Does young Hamlet as a failed hero have more to tell us than a successful hero would?
Any help with exploring the problem of failure in language and action in Hamlet, specifically with finding relevant quotations.
2 Answers | Add Yours
The flawed Hamlet does tell us more as readers than a successful hero would. Melodramas and other works where the hero is always successful or the plot wraps up neatly in the end usually don't reflect reality. Hamlet's indecision, internal struggles, and family conflicts create universal appeal giving readers a character to relate to and learn from. Through Hamlet readers can 'learn from someone else's mistakes' so to speak. I think Hamlet's soliloquies would be the best places to look for quotes that would point towards Hamlet's failures. In each, he explores issues such as suicide, death, family, etc. and the reader can see his internal struggles and indecision.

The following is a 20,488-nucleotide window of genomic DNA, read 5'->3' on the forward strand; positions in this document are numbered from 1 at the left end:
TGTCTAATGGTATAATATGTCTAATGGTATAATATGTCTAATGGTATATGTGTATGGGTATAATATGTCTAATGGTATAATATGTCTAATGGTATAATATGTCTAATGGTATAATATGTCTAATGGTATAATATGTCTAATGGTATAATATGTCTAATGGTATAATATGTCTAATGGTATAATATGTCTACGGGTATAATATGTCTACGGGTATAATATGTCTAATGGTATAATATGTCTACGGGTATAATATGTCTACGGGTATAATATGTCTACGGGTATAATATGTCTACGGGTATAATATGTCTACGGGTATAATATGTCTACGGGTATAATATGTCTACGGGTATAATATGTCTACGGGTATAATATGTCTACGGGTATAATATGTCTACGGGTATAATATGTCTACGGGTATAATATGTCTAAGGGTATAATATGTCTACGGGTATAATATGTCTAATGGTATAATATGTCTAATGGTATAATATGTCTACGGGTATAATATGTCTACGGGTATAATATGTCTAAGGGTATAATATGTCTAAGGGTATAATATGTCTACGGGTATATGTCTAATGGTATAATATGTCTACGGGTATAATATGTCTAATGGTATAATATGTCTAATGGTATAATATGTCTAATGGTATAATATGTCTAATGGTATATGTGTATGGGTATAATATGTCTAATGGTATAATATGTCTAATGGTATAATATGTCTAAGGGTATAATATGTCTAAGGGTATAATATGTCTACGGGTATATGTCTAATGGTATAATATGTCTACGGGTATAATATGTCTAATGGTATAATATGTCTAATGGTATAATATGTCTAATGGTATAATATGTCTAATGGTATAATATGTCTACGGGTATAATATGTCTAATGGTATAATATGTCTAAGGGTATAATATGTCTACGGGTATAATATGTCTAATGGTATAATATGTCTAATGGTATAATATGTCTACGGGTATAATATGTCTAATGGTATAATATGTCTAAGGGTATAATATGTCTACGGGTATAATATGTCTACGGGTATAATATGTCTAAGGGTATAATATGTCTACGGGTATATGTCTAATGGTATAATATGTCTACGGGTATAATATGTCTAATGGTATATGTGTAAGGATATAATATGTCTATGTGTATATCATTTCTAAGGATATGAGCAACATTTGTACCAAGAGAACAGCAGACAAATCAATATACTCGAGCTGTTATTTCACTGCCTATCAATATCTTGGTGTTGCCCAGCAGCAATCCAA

We rarely learn from doing things correctly all the time. Our learning process comes from making mistakes, reflecting on what went wrong, and revising our actions for the next time.
He has already learned from the mistake his father made in trusting Claudius, so therefore he does not go all the way to England with Rosencrantz and Guildenstern.
He has several failures in the play. Due to his rash behavior and failure to get help for his issues, he loses Ophelia, he loses his friendship with Laertes, his mother dies, and so does he. The only true success he has in the play is saving his friend who also wants to die when it is obvious Hamlet will
Join to answer this question
Join a community of thousands of dedicated teachers and students.Join eNotes